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Massachusetts preschool bans the term ‘best friend.’ You already know why.

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Children aren't allowed to use the term "best friend" at a Massachusetts school Pentucket Workshop Preschool because it supposedly doesn't foster an air of inclusivity.

What are the details?

It all started when a 4-year-old female pupil came home and reportedly told her parent that she couldn't have a best friend.

The child told her mom that best friends weren't allowed at the school because it would make other children feel excluded.

"How do you police a 4-year-old from expressing their feelings?" the parent, Christine Hartwell, asked WFXT-TV. "It's outrageous, it's silly [and] it hurts."

According to the school's website, the school admits children from just 2 years, 9 months through 5 years old.

"When I asked her what was wrong she said she was really sad about what her teacher did that day," Hartwell added.

Hartwell said while the school does not specifically dictate such a policy in their handbook, she received a letter from the school's director.

An excerpt from the letter, according to WFXT, said, "It has been our experience (which spans decades) that the use of the term 'best friend,' even when used in a loving way, can lead other children to feel excluded [...] which can ultimately lead to the formation of 'cliques' and 'outsiders.'"

Despite Hartwell's displeasure with the policy, the school reportedly plans to continue discouraging children from using the apparently controversial term.

"I want [my daughter] to be able to express her thoughts and feelings in a healthy way, as children should," Hartwell told WFXT, and later told WBZ-TV that the school was muzzling her child's innocent and loving self-expression by deterring her from using the term.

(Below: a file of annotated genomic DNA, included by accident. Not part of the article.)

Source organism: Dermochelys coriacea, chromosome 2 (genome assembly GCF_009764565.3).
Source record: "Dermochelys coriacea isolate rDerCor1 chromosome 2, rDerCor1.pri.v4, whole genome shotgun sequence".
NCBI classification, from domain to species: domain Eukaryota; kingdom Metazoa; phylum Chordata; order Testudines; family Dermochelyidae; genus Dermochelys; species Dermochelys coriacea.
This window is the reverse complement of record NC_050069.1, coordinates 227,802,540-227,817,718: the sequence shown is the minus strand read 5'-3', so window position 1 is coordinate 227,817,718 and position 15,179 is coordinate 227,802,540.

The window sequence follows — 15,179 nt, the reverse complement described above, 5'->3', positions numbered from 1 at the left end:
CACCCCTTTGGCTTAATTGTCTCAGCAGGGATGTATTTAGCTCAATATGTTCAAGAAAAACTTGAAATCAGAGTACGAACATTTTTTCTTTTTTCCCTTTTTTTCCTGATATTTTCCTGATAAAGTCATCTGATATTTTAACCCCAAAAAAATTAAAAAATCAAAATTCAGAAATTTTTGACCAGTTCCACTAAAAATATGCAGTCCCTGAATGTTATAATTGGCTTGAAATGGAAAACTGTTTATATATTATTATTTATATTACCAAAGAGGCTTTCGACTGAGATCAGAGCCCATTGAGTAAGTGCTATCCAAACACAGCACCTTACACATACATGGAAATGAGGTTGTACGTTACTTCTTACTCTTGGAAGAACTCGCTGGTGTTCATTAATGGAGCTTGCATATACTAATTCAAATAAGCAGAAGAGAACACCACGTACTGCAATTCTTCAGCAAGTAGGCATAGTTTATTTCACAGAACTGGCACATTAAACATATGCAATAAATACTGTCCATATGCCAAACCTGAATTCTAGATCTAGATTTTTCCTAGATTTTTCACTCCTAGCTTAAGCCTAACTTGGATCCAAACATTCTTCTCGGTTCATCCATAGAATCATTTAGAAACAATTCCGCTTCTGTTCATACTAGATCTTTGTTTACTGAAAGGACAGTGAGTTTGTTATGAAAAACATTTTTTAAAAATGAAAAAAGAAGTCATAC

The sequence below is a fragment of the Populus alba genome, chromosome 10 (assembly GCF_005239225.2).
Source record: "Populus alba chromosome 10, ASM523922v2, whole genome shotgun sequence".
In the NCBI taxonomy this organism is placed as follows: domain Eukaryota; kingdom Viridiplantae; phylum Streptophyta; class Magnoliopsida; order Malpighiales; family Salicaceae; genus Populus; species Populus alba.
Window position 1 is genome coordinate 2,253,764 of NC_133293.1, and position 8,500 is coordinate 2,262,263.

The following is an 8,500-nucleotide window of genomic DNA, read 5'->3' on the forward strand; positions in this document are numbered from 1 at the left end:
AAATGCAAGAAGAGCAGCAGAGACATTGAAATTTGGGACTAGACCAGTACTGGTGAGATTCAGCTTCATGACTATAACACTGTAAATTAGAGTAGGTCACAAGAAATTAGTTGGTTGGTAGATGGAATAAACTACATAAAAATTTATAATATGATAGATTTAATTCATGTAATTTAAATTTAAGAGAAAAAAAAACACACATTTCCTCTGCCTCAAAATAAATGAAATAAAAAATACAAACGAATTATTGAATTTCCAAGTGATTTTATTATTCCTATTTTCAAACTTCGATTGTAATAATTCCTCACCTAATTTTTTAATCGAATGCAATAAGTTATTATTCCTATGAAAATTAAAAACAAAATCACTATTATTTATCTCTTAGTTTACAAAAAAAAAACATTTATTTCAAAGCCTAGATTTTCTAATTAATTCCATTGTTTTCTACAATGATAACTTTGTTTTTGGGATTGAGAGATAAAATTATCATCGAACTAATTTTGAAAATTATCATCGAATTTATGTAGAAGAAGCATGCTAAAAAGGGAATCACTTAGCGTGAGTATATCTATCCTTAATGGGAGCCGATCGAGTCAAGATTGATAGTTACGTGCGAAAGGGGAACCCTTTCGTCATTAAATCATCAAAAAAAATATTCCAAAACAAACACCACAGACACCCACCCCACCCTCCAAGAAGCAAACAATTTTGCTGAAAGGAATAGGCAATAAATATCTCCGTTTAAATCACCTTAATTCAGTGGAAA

"I think it's ridiculous," she said. "Children who are 4 years old speak from their heart, so they should be able to call kids anything loving — you're my best friend, you're my best pal."

Hartwell told WBZ that she does not plan on sending her child to the school for the remainder of the year, and says that the term "best friend" may be off-limits at school, but not at home.

"Even now she goes to say it in a loving way — 'I'm going to go see my best friend Charlie' or this one or that one — and she looks at me sideways as she's saying it, and she's checking in with me to see if that language is OK," Hartwell added.

Anything else?

This isn't the first time we've heard of something like this, even this year.

The movement to ban "best friends" from school has been gaining momentum over the last year or so, according to a February report.

The push for in-school inclusivity hit headlines in 2017 after the UK's Prince William and his wife, Kate Middleton, enrolled their son Prince George in a South London school that subscribed to the same belief that using the term "best friend" would be opposite of inclusive, and, as a result, encouraged children to use different verbiage.

Other schools heard about the South London school and hopped aboard, outright banning the term.

According to the report, clinical psychologist Dr. Barbara Greenberg said that the concept is a "very intriguing social experiment."

"I see kids come in all week long who are feeling dreadful because they are excluded and because they are either nobody’s best friend or their best friend has moved on," Greenberg said. "Let’s face it, you can’t ban somebody from having a close relationship, and you can’t really ban somebody from having a best friend, but what the schools are trying to do is foster the idea of kids having more than a single friend."

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